This week, as some of the largest wildfires in decades continue to burn across U.S. western states, a group of pro-logging scientists and activists reignited the debate about spotted owls and wildfires by publishing a comment article critical of a 2018 synthesis of all scientific evidence on the topic. Federal and state authorities are pushing plans to increase government-subsidized logging in national forests, claiming such logging would protect spotted owls from wildfire.
Derek Lee, associate research professor at Pennsylvania State University and author of the 2018 synthesis said, "spotted owls are usually not affected by wildfire, but there are also significant benefits to reproduction from high-severity fire. I believe money intended for logging national forests would be better spent hardening homes and other human structures to protect lives and property against wildfire." There are limited resources available to protect homes and communities from wildfire, and logging backcountry forested lands such as in owl habitats has no impact on community safety, so Lee argues that forest fire mitigation resources should be focused on home fire resistance and protection. The only proven way to protect homes and lives from wildfires is to create fire-safe communities, improve warning systems, and provide evacuation assistance, measures contained in the Wildfire Defense Act introduced by Sen. Kamala Harris (D-Calif.).
Gavin Jones, U.S. Forest Service Researcher and lead author of the comment affirmed Lee's observation saying, "Severe fire has not resulted in range-wide spotted owl population declines, and fire has not been an overriding driver of recently observed long-term spotted owl population declines." However, the Jones-led group of pro-logging scientists and activists also suggested several analytical changes to the 2018 synthesis, and speculated such changes might affect the results and conclusions. Published alongside the comment article was a reply by Lee that reanalyzed all the data according to the Jones group's suggestions and found none of the group's assertions were accurate.
According to Lee, forest fire provides significant benefits to owl populations. Lee's analysis indicated significant positive effects in recruitment, reproduction, and foraging habitat selection in burned forest, with reproduction increasing as the amount of high-severity fire increased. Lee explained, "The absence of big negative effects of fire on spotted owls was not surprising because this species has been living with forest fire for thousands of years. The positive effects of forest fires on spotted owls indicate wildfires, including so-called mega-fires, are within the natural range of variability for these forests. The fact that spotted owls have adapted to these types of fires over evolutionary time shows that they have seen this before and learned to take advantage of it. The Jones group is cherry-picking evidence to support damaging logging in the name of fire-risk reduction rather than following the evidence and advocating for more fire to enhance spotted owl habitat." Additionally, burned forests with large patches of high-severity fire are useful habitat that provide significant benefits to many other native species.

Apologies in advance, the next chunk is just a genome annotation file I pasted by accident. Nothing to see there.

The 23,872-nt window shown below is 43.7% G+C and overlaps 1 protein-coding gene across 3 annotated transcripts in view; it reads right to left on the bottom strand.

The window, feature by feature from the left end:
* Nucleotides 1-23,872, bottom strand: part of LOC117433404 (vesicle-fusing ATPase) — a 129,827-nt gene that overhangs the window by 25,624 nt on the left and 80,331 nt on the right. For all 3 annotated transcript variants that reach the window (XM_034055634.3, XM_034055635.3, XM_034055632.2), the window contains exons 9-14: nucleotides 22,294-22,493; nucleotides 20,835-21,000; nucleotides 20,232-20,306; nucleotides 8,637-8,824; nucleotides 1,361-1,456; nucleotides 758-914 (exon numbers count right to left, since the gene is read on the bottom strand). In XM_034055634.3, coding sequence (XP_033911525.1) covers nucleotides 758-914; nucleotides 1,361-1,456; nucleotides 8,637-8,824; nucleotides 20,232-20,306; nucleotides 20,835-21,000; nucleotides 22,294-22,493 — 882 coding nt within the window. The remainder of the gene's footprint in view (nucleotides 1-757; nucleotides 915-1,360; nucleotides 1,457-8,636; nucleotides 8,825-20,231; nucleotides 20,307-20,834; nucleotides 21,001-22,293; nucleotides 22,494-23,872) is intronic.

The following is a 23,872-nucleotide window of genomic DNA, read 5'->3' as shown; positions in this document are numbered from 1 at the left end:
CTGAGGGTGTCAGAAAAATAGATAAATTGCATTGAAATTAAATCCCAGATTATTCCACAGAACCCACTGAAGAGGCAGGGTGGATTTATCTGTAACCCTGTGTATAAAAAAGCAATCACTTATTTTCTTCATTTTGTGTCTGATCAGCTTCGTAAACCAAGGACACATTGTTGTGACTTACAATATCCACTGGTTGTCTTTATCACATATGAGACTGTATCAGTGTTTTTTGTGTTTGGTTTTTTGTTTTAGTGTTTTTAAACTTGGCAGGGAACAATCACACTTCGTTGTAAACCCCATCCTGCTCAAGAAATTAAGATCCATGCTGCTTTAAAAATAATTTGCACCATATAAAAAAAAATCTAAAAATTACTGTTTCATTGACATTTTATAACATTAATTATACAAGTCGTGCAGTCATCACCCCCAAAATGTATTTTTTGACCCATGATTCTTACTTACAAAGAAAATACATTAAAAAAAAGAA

Lee's findings run contrary to current perceptions and forest management projects for the spotted owl, which counterfactually insist fire is a threat and that unproven logging treatments are needed. The USDA Forest Service budget is largely devoted to administering and facilitating logging projects, so there are financial incentives for this agency to promote logging on public lands. Lee added, "Thinning and logging intended to reduce fire severity in spotted owl habitat will harm the owl and diverts resources that should be used to save human lives and property. Chainsaws felling trees in our forests' backcountry will not save human lives, only hardening human structures against ignition will save people. In addition to spotted owls, there are many other native plants and animals that thrive in forests burned by high-severity fire. Wildfires create valuable natural habitats that should be protected from damaging management activities like post-fire logging."
Spotted owls occur in western U.S. forests and are one of the best-studied birds in the world. The species is strongly associated with mature and old-growth conifer and mixed-conifer–hardwood forests with thick overhead canopy and many large live and dead trees and fallen logs. Its association with older forests has made the spotted owl an important species for public lands management aimed at preserving the last remaining fragments of our old-growth forests. Research on spotted owls in fire-affected landscapes did not begin until the early 2000s. Much of what scientists previously understood about habitat associations of spotted owls was from studies in forests that had generally not experienced recent fire, and where non-suitable vegetation was a result of logging.
Western forest fires typically burn as mixed-severity fires with each fire resulting in a mosaic of different vegetation burn severities, including substantial patches of high-severity fire. Anywhere from 5% to 70% of the fire area typically burns as high-severity fire that kills most or all of the dominant vegetation in a stand and creates extremely biodiverse snag forests, where standing dead trees, fallen logs, shrubs, tree seedlings, and herbaceous plants contribute to forest structure. Post-fire vegetation processes then proceed according to the pre-fire vegetation, local wildfire processes, seeds from outside the disturbance, and the conditions at the site.
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